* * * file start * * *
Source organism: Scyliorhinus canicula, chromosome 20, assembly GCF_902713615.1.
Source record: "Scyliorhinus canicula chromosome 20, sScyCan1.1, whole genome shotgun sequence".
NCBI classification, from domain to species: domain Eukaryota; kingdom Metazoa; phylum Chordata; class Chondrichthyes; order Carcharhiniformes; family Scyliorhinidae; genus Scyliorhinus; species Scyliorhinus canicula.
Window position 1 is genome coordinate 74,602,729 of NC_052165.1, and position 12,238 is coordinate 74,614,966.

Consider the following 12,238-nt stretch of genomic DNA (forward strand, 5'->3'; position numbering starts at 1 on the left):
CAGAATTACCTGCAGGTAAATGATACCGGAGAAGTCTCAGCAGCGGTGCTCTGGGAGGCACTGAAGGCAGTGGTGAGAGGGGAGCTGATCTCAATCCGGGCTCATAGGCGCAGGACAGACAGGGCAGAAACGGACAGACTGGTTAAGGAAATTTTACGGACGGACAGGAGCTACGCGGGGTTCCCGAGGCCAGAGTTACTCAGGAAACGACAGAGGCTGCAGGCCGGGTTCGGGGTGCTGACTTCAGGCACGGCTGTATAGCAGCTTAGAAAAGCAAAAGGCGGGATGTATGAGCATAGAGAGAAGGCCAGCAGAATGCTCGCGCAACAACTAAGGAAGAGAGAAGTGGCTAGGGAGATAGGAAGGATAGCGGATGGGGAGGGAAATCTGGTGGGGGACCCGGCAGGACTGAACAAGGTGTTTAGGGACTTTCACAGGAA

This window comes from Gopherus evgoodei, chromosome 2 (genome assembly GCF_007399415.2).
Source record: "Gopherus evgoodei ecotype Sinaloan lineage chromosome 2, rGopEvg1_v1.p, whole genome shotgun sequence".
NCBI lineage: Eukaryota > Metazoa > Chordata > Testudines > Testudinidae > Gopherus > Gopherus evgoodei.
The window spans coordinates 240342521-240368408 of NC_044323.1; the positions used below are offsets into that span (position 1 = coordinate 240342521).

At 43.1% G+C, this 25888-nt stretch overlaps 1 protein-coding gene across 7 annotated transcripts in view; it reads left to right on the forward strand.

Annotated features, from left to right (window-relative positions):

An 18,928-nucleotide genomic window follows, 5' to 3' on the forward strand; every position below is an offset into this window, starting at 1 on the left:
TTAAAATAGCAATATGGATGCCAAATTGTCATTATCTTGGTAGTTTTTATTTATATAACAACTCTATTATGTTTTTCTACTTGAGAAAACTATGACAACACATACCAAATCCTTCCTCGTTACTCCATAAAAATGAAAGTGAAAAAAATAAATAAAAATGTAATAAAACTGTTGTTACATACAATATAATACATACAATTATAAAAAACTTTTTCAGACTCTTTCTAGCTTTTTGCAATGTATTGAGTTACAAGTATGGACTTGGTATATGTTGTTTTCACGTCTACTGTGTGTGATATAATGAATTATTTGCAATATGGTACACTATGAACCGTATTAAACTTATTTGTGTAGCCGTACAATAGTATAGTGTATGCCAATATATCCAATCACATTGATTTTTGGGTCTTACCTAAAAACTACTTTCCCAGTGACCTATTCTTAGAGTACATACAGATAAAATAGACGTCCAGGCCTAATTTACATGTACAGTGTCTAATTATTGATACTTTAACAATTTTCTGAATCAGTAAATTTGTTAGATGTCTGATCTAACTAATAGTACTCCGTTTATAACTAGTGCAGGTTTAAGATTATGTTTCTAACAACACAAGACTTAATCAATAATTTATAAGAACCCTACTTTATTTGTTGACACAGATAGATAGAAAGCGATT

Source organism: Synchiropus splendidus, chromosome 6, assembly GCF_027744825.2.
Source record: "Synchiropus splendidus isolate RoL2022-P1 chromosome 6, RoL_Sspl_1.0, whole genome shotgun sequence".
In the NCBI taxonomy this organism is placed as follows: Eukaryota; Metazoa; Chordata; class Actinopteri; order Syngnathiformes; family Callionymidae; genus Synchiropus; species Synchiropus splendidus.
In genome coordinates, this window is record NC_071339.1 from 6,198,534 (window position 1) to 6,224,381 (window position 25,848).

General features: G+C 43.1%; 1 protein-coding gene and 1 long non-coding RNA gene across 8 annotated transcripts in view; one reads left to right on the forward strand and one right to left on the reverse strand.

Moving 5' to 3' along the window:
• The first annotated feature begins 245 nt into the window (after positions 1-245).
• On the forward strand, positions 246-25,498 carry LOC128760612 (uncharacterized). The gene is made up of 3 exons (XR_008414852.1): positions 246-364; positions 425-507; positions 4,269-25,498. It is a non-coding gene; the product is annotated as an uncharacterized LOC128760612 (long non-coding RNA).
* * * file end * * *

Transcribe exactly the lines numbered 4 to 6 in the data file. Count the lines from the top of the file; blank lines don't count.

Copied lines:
Window position 1 is genome coordinate 74,602,729 of NC_052165.1, and position 12,238 is coordinate 74,614,966.

Consider the following 12,238-nt stretch of genomic DNA (forward strand, 5'->3'; position numbering starts at 1 on the left):
CAGAATTACCTGCAGGTAAATGATACCGGAGAAGTCTCAGCAGCGGTGCTCTGGGAGGCACTGAAGGCAGTGGTGAGAGGGGAGCTGATCTCAATCCGGGCTCATAGGCGCAGGACAGACAGGGCAGAAACGGACAGACTGGTTAAGGAAATTTTACGGACGGACAGGAGCTACGCGGGGTTCCCGAGGCCAGAGTTACTCAGGAAACGACAGAGGCTGCAGGCCGGGTTCGGGGTGCTGACTTCAGGCACGGCTGTATAGCAGCTTAGAAAAGCAAAAGGCGGGATGTATGAGCATAGAGAGAAGGCCAGCAGAATGCTCGCGCAACAACTAAGGAAGAGAGAAGTGGCTAGGGAGATAGGAAGGATAGCGGATGGGGAGGGAAATCTGGTGGGGGACCCGGCAGGACTGAACAAGGTGTTTAGGGACTTTCACAGGAA